How to Make Tomato Plants Produce More Fruit
Many home gardeners set out to grow bushels of their own tomatoes. Not everyone, however, succeeds. This is usually due to a lack of diligence or a basic understanding of what it takes to grow plenty of healthy tomatoes. Fortunately, increasing your tomato harvest does require a degree in botany, years of experience or strenuous labor. In fact, if you're willing to put in just a bit more time and care throughout the growing season, you should reap the benefits when it comes time to pick your tomatoes.
Prepare the soil before planting the tomatoes. If the soil is hard, it must be broken apart. Remove all large rocks from the ground. Add roughly 2 to 3 pounds of 5-10-5 fertilizer for every 100 square feet of garden. Till the fertilizer into the soil with a rototiller or by hand, using a spade.
Select healthy seedlings to plant. Specifically, select seedlings are roughly 6 to 10 inches in height and that possess vibrant, green leaves. Avoid seedlings that are wilted or have missing or yellow leaves. By planting healthy seedlings, you increase the likelihood of healthy, adult plants that produce more fruit.
- Prepare the soil before planting the tomatoes.
- Add roughly 2 to 3 pounds of 5-10-5 fertilizer for every 100 square feet of garden.
Plant the tomato seedlings where they'll receive plenty of sunlight and water. Tomatoes require at least six hours of sun to produce more fruit. If the plant is deprived of either light or water, its yield will suffer. Position the plants so that they are not exposed to high winds, as wind may damage the stalk. If the plant's leaves appear to dry out or begin to curl, it has gone too long without water. The plants should receive 1 to 1 1/2 inches of water every week.
Fertilize the tomato seedlings as soon as they're placed in the soil. Combine a mixture of 5-10-10 fertilizer with one gallon of water. Pour one pint of the fertilizer mixture around the base of each tomato seedling.
- Plant the tomato seedlings where they'll receive plenty of sunlight and water.
- If the plant's leaves appear to dry out or begin to curl, it has gone too long without water.
Stake the tomato plants. Left on their own, many tomato plants will grow outward and become bushy. This will lead to increased stem and leave growth. It will also cause the fruit to come into contact with the ground, leading to rot. Avoid this by placing 6-foot stakes approximately 6 inches from the base of the plant. As the tomato stalk grows, loosely tie the stem to the stake with bits of old cloth or string.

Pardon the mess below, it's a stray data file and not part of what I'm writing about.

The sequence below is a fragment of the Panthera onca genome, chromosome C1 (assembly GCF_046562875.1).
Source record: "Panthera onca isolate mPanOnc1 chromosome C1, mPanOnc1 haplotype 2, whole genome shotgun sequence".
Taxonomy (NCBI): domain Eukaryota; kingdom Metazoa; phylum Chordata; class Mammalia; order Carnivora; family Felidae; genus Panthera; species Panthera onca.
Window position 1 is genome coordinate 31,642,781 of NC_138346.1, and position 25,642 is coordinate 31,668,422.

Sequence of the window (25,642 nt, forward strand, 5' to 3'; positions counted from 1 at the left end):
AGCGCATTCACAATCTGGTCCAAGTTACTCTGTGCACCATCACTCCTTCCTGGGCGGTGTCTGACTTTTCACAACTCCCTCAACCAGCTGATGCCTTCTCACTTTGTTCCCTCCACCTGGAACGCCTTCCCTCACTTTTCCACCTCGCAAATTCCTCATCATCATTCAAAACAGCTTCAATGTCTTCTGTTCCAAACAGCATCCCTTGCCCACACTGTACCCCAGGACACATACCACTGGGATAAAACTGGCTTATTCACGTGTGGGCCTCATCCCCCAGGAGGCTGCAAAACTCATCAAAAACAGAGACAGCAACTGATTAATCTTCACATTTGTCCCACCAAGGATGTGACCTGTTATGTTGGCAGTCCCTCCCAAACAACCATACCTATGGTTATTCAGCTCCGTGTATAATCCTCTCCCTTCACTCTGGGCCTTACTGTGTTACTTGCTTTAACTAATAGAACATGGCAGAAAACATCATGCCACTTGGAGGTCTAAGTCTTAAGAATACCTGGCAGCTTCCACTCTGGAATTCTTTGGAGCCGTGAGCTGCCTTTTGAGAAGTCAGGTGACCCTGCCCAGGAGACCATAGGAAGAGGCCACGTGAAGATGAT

Prune the tomato plants. Remove suckers from the tomato plants throughout the growing season. Suckers are the small shoots that sprout between the stalk of the tomato plant and its main stems or branches. If left to grow, the suckers will steal valuable sugar from the plant, limiting the amount of fruit it produces. Use your fingers to pinch off small suckers. If large suckers are present, use pruning shears.
- Left on their own, many tomato plants will grow outward and become bushy.
- If left to grow, the suckers will steal valuable sugar from the plant, limiting the amount of fruit it produces.
- Staking your tomato plants may slightly reduce the number of tomatoes on each plant. However, staking will increase the amount of space available in your garden. Thus you will be able to plant more tomatoes and increase fruit production.
Arthur Barnhouse has written numerous short stories, contributed content to various websites and was an invited speaker at a university symposium on creative writing. He began writing in 2002 and holds a Bachelor of Arts in English literature from the University of Pittsburgh. Barnhouse has driven across the United States numerous times and draws upon his travel experiences in his writing.